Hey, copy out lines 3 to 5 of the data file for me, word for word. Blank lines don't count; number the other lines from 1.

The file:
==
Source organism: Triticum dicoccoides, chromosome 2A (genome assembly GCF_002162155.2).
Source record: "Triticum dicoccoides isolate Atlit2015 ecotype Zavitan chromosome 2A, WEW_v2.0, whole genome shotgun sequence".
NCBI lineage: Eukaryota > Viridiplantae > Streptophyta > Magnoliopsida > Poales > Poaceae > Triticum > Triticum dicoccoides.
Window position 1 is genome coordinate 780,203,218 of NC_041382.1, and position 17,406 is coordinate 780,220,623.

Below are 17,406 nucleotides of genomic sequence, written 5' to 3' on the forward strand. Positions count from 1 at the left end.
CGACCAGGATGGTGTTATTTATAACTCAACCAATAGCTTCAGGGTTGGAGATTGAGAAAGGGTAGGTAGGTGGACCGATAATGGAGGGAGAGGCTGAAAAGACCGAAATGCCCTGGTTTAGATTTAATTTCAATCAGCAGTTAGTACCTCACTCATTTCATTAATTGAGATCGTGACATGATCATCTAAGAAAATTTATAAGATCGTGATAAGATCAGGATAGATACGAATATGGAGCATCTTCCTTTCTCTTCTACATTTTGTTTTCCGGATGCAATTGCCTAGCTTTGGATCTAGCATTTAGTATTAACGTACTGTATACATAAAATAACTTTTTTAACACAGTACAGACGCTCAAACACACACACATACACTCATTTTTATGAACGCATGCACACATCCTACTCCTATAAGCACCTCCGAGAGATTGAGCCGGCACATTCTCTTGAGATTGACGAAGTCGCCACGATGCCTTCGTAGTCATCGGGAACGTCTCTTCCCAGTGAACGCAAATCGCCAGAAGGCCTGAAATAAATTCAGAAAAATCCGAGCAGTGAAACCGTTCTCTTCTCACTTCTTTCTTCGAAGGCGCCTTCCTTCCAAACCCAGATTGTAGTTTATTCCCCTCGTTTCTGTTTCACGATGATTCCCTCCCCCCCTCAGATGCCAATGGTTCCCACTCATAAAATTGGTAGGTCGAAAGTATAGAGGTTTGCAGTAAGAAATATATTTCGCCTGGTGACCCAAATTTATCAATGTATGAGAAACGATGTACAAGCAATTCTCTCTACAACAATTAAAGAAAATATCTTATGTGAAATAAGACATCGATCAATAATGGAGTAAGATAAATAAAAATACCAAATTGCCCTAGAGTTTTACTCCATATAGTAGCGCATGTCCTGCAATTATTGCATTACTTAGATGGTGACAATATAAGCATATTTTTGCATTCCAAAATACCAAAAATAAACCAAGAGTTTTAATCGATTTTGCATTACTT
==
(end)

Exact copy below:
NCBI lineage: Eukaryota > Viridiplantae > Streptophyta > Magnoliopsida > Poales > Poaceae > Triticum > Triticum dicoccoides.
Window position 1 is genome coordinate 780,203,218 of NC_041382.1, and position 17,406 is coordinate 780,220,623.

Below are 17,406 nucleotides of genomic sequence, written 5' to 3' on the forward strand. Positions count from 1 at the left end.